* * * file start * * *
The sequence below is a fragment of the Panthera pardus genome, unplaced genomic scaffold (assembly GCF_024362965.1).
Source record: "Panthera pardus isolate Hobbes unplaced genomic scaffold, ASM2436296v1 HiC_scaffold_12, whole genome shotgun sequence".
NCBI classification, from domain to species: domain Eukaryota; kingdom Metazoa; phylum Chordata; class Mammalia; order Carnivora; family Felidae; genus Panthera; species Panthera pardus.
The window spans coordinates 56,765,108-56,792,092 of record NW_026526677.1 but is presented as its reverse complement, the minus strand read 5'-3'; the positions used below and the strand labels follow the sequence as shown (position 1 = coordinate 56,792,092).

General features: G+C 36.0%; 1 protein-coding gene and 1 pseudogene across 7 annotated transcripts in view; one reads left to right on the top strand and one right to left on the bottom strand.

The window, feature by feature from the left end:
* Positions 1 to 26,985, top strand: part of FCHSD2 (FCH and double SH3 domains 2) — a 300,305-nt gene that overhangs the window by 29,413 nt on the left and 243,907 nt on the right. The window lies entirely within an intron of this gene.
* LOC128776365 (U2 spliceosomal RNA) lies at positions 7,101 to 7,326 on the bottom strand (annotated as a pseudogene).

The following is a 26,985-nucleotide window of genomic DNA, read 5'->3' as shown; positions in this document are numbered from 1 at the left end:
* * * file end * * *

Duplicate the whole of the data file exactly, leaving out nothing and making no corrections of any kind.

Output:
The sequence below is a fragment of the Panthera pardus genome, unplaced genomic scaffold (assembly GCF_024362965.1).
Source record: "Panthera pardus isolate Hobbes unplaced genomic scaffold, ASM2436296v1 HiC_scaffold_12, whole genome shotgun sequence".
NCBI classification, from domain to species: domain Eukaryota; kingdom Metazoa; phylum Chordata; class Mammalia; order Carnivora; family Felidae; genus Panthera; species Panthera pardus.
The window spans coordinates 56,765,108-56,792,092 of record NW_026526677.1 but is presented as its reverse complement, the minus strand read 5'-3'; the positions used below and the strand labels follow the sequence as shown (position 1 = coordinate 56,792,092).

General features: G+C 36.0%; 1 protein-coding gene and 1 pseudogene across 7 annotated transcripts in view; one reads left to right on the top strand and one right to left on the bottom strand.

The window, feature by feature from the left end:
* Positions 1 to 26,985, top strand: part of FCHSD2 (FCH and double SH3 domains 2) — a 300,305-nt gene that overhangs the window by 29,413 nt on the left and 243,907 nt on the right. The window lies entirely within an intron of this gene.
* LOC128776365 (U2 spliceosomal RNA) lies at positions 7,101 to 7,326 on the bottom strand (annotated as a pseudogene).

The following is a 26,985-nucleotide window of genomic DNA, read 5'->3' as shown; positions in this document are numbered from 1 at the left end: